For the subaltern, every word is an umbrella

~ after Harrison Forman, “Igorot Woman Carring Harvest on Northern Luzon Island, Philippines”

Charol: what we called patent
leather— its bright, high gloss

most desired for children’s First
Communion footwear and men’s dress

shoes. Mongol: most popular brand of
No. 2 pencils, thereafter the name

for every yellow-painted stick of graphite
with which we wrote our lessons. Or ballpoint

pens, all of them in our minds called Bic.
Until my father quit smoking cold turkey,

he’d ask someone to buy Marlboros for him
at the corner store: the Salem Menthol kind.

Sometimes, without thinking, I’ll ask for
a tissue by saying Kleenex. The tongue’s

colonial lessons in renaming the world
sit undisturbed beneath a canopy of recent

layers: odd artifacts on shelves and tables,
next to each other in every room of the house.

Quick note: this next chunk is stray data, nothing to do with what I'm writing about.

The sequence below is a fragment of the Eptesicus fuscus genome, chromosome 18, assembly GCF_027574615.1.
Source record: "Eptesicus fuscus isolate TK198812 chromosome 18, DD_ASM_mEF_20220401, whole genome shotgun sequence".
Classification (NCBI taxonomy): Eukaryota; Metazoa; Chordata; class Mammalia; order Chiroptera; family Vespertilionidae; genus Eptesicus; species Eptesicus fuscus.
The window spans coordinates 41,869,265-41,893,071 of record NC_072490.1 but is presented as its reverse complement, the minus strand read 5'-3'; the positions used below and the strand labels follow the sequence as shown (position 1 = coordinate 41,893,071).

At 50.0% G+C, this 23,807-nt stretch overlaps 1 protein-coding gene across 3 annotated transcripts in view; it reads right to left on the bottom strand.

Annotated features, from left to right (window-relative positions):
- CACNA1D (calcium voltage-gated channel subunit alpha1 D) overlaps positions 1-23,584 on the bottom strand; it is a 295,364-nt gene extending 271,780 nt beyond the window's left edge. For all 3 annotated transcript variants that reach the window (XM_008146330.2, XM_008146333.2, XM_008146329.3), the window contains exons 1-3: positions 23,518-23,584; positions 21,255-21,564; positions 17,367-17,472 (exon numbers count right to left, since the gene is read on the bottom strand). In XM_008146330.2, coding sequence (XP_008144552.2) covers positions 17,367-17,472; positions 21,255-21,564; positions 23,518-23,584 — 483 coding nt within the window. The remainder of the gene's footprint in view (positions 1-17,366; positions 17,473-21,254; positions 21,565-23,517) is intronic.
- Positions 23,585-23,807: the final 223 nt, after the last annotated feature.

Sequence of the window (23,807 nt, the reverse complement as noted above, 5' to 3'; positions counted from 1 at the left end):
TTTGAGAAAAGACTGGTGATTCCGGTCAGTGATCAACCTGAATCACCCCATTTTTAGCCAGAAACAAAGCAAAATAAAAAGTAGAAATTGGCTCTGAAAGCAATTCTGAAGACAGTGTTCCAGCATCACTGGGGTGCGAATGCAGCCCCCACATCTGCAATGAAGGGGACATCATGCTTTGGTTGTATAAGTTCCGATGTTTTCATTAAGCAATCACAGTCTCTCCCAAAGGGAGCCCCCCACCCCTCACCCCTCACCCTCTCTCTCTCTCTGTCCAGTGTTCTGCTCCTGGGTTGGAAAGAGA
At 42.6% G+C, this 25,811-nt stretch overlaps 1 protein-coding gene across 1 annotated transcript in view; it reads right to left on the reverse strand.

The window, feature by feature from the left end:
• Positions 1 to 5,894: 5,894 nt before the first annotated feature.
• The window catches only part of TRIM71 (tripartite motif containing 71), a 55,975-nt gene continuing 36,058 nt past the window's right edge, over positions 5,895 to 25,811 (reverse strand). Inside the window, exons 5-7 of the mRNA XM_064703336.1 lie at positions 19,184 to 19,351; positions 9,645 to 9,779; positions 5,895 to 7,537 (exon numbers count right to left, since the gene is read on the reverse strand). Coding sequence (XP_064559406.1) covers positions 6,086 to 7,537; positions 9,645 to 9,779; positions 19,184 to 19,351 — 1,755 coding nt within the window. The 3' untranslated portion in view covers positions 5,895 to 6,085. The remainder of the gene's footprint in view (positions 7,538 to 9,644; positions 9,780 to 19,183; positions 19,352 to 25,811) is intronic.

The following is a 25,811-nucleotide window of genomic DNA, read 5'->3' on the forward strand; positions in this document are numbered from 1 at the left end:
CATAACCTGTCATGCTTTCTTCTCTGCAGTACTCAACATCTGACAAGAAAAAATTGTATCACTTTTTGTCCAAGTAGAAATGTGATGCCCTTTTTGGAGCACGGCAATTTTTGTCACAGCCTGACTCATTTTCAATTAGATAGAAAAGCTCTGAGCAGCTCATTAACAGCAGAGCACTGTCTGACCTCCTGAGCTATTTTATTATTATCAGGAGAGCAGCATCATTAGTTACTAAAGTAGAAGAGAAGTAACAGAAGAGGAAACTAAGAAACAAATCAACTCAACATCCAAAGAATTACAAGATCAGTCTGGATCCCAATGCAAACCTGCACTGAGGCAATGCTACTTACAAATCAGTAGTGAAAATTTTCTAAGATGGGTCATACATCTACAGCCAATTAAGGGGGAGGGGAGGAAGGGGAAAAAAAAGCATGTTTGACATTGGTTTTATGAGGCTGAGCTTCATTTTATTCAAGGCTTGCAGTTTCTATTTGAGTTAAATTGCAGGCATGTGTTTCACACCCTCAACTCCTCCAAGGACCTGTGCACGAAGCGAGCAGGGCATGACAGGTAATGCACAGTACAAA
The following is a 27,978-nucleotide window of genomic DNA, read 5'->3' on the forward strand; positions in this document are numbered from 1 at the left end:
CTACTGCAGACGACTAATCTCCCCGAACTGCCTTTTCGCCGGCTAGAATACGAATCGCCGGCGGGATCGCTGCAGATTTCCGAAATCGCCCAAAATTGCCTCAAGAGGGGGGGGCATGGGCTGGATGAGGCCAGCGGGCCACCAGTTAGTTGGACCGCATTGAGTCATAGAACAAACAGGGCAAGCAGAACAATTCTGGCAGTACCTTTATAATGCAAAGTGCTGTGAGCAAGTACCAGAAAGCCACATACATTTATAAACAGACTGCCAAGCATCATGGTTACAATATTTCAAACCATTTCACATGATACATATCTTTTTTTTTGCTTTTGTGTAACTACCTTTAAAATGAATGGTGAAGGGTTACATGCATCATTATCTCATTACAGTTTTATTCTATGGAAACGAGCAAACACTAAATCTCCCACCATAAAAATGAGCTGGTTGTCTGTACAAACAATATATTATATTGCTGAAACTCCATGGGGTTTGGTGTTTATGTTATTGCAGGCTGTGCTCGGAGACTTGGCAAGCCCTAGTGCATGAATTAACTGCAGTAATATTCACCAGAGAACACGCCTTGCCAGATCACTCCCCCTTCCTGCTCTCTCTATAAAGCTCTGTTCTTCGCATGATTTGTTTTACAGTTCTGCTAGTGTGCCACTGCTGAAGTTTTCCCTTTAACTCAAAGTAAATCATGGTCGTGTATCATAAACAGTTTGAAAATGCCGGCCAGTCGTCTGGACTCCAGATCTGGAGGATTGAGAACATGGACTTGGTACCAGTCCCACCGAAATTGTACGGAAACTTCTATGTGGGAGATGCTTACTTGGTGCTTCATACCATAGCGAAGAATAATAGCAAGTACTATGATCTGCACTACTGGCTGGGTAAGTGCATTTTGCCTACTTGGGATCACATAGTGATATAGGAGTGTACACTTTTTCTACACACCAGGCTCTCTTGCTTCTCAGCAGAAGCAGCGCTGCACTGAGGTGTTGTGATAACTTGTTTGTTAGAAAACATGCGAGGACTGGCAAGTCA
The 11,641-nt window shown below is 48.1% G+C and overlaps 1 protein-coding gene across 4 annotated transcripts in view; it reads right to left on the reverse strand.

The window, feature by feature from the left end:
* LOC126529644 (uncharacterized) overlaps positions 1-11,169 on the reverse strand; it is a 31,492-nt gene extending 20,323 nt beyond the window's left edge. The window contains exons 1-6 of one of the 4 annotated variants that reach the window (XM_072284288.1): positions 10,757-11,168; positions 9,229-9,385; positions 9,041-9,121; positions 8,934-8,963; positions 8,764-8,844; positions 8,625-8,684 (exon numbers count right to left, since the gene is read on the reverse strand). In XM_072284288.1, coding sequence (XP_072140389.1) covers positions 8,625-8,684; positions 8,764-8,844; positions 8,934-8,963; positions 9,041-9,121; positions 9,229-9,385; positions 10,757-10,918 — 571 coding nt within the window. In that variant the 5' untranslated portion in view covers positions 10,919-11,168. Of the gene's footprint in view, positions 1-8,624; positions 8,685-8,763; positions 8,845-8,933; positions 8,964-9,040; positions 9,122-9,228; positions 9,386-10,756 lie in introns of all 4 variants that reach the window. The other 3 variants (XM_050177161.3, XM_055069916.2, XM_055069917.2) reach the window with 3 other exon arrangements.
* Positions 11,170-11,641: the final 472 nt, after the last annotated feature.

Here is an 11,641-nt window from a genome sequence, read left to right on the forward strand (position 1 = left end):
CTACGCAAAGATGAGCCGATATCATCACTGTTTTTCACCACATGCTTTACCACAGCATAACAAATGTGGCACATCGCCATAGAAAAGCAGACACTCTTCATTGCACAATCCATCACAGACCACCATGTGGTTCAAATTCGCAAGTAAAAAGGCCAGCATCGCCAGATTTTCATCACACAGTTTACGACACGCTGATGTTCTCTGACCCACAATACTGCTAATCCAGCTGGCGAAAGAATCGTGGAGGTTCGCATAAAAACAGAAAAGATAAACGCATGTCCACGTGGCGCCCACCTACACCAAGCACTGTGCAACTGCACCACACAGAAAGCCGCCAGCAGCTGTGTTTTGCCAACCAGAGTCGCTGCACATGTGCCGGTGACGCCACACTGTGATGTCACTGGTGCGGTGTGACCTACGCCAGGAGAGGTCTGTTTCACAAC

Poet Luisa A. Igloria (Poetry Foundation web page, author webpage ) is the winner of the 2015 Resurgence Prize (UK), the world’s first major award for ecopoetry, selected by former UK poet laureate Sir Andrew Motion, Alice Oswald, and Jo Shapcott. She is the author of What is Left of Wings, I Ask (2018 Center for the Book Arts Letterpress Chapbook Prize, selected by Natasha Trethewey); Bright as Mirrors Left in the Grass (Kudzu House Press eChapbook selection for Spring 2015), Ode to the Heart Smaller than a Pencil Eraser (Utah State University Press, 2014 May Swenson Prize), Night Willow (Phoenicia Publishing, 2014), The Saints of Streets (University of Santo Tomas Publishing House, 2013), Juan Luna’s Revolver (2009 Ernest Sandeen Prize, University of Notre Dame Press), and nine other books. She is a member of the core faculty of the MFA Creative Writing Program at Old Dominion University which she directed from 2009-2015. In 2018, she was the inaugural Glasgow Distinguished Writer in Residence at Washington and Lee University. When she isn’t writing, reading, or teaching, she cooks with her family, knits, hand-binds books, and listens to tango music.

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